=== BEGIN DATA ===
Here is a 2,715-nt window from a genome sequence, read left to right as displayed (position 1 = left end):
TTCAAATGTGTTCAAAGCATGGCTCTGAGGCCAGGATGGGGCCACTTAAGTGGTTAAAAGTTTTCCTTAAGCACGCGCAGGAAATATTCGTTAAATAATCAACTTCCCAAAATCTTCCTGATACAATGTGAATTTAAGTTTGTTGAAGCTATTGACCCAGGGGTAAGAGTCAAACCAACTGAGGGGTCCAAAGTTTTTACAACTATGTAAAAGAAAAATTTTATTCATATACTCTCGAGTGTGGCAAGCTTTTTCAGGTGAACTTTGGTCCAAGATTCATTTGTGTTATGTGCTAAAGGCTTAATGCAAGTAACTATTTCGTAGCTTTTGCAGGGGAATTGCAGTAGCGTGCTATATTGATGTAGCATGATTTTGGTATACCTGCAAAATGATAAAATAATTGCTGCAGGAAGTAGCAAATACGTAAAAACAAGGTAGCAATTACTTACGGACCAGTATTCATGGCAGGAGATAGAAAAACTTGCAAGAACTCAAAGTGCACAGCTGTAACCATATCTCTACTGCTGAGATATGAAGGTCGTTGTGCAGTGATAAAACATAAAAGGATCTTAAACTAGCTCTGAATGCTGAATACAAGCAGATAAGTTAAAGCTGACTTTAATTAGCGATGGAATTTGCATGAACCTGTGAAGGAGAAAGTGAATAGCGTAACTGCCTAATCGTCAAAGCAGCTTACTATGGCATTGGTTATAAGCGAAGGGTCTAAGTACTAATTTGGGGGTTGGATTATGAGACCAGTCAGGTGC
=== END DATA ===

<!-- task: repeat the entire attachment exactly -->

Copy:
Here is a 2,715-nt window from a genome sequence, read left to right as displayed (position 1 = left end):
TTCAAATGTGTTCAAAGCATGGCTCTGAGGCCAGGATGGGGCCACTTAAGTGGTTAAAAGTTTTCCTTAAGCACGCGCAGGAAATATTCGTTAAATAATCAACTTCCCAAAATCTTCCTGATACAATGTGAATTTAAGTTTGTTGAAGCTATTGACCCAGGGGTAAGAGTCAAACCAACTGAGGGGTCCAAAGTTTTTACAACTATGTAAAAGAAAAATTTTATTCATATACTCTCGAGTGTGGCAAGCTTTTTCAGGTGAACTTTGGTCCAAGATTCATTTGTGTTATGTGCTAAAGGCTTAATGCAAGTAACTATTTCGTAGCTTTTGCAGGGGAATTGCAGTAGCGTGCTATATTGATGTAGCATGATTTTGGTATACCTGCAAAATGATAAAATAATTGCTGCAGGAAGTAGCAAATACGTAAAAACAAGGTAGCAATTACTTACGGACCAGTATTCATGGCAGGAGATAGAAAAACTTGCAAGAACTCAAAGTGCACAGCTGTAACCATATCTCTACTGCTGAGATATGAAGGTCGTTGTGCAGTGATAAAACATAAAAGGATCTTAAACTAGCTCTGAATGCTGAATACAAGCAGATAAGTTAAAGCTGACTTTAATTAGCGATGGAATTTGCATGAACCTGTGAAGGAGAAAGTGAATAGCGTAACTGCCTAATCGTCAAAGCAGCTTACTATGGCATTGGTTATAAGCGAAGGGTCTAAGTACTAATTTGGGGGTTGGATTATGAGACCAGTCAGGTGC